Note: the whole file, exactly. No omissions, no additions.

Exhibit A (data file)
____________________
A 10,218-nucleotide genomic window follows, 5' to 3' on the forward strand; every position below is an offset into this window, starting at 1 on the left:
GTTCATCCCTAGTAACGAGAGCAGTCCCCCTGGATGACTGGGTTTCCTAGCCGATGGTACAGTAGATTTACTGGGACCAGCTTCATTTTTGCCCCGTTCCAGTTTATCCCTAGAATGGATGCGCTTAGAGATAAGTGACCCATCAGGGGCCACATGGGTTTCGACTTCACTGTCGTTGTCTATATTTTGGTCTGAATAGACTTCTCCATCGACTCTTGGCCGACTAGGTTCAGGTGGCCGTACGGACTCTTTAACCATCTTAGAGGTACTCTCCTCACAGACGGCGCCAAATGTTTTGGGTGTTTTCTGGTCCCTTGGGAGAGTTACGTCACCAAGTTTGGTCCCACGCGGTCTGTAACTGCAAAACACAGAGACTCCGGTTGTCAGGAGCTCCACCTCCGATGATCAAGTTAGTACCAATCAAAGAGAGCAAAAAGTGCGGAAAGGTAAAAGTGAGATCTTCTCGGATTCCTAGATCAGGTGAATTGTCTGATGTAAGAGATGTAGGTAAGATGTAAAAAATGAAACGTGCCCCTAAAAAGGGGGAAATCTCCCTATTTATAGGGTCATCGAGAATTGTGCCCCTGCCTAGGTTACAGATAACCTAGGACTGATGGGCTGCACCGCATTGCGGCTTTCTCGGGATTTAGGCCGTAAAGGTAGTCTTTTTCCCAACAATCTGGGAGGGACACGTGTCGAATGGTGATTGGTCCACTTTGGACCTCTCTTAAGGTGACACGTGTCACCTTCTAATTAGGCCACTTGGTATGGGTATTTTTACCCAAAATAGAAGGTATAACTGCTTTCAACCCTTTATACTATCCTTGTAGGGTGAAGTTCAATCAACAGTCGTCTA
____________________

A 10,218-nucleotide genomic window follows, 5' to 3' on the forward strand; every position below is an offset into this window, starting at 1 on the left:
GTTCATCCCTAGTAACGAGAGCAGTCCCCCTGGATGACTGGGTTTCCTAGCCGATGGTACAGTAGATTTACTGGGACCAGCTTCATTTTTGCCCCGTTCCAGTTTATCCCTAGAATGGATGCGCTTAGAGATAAGTGACCCATCAGGGGCCACATGGGTTTCGACTTCACTGTCGTTGTCTATATTTTGGTCTGAATAGACTTCTCCATCGACTCTTGGCCGACTAGGTTCAGGTGGCCGTACGGACTCTTTAACCATCTTAGAGGTACTCTCCTCACAGACGGCGCCAAATGTTTTGGGTGTTTTCTGGTCCCTTGGGAGAGTTACGTCACCAAGTTTGGTCCCACGCGGTCTGTAACTGCAAAACACAGAGACTCCGGTTGTCAGGAGCTCCACCTCCGATGATCAAGTTAGTACCAATCAAAGAGAGCAAAAAGTGCGGAAAGGTAAAAGTGAGATCTTCTCGGATTCCTAGATCAGGTGAATTGTCTGATGTAAGAGATGTAGGTAAGATGTAAAAAATGAAACGTGCCCCTAAAAAGGGGGAAATCTCCCTATTTATAGGGTCATCGAGAATTGTGCCCCTGCCTAGGTTACAGATAACCTAGGACTGATGGGCTGCACCGCATTGCGGCTTTCTCGGGATTTAGGCCGTAAAGGTAGTCTTTTTCCCAACAATCTGGGAGGGACACGTGTCGAATGGTGATTGGTCCACTTTGGACCTCTCTTAAGGTGACACGTGTCACCTTCTAATTAGGCCACTTGGTATGGGTATTTTTACCCAAAATAGAAGGTATAACTGCTTTCAACCCTTTATACTATCCTTGTAGGGTGAAGTTCAATCAACAGTCGTCTA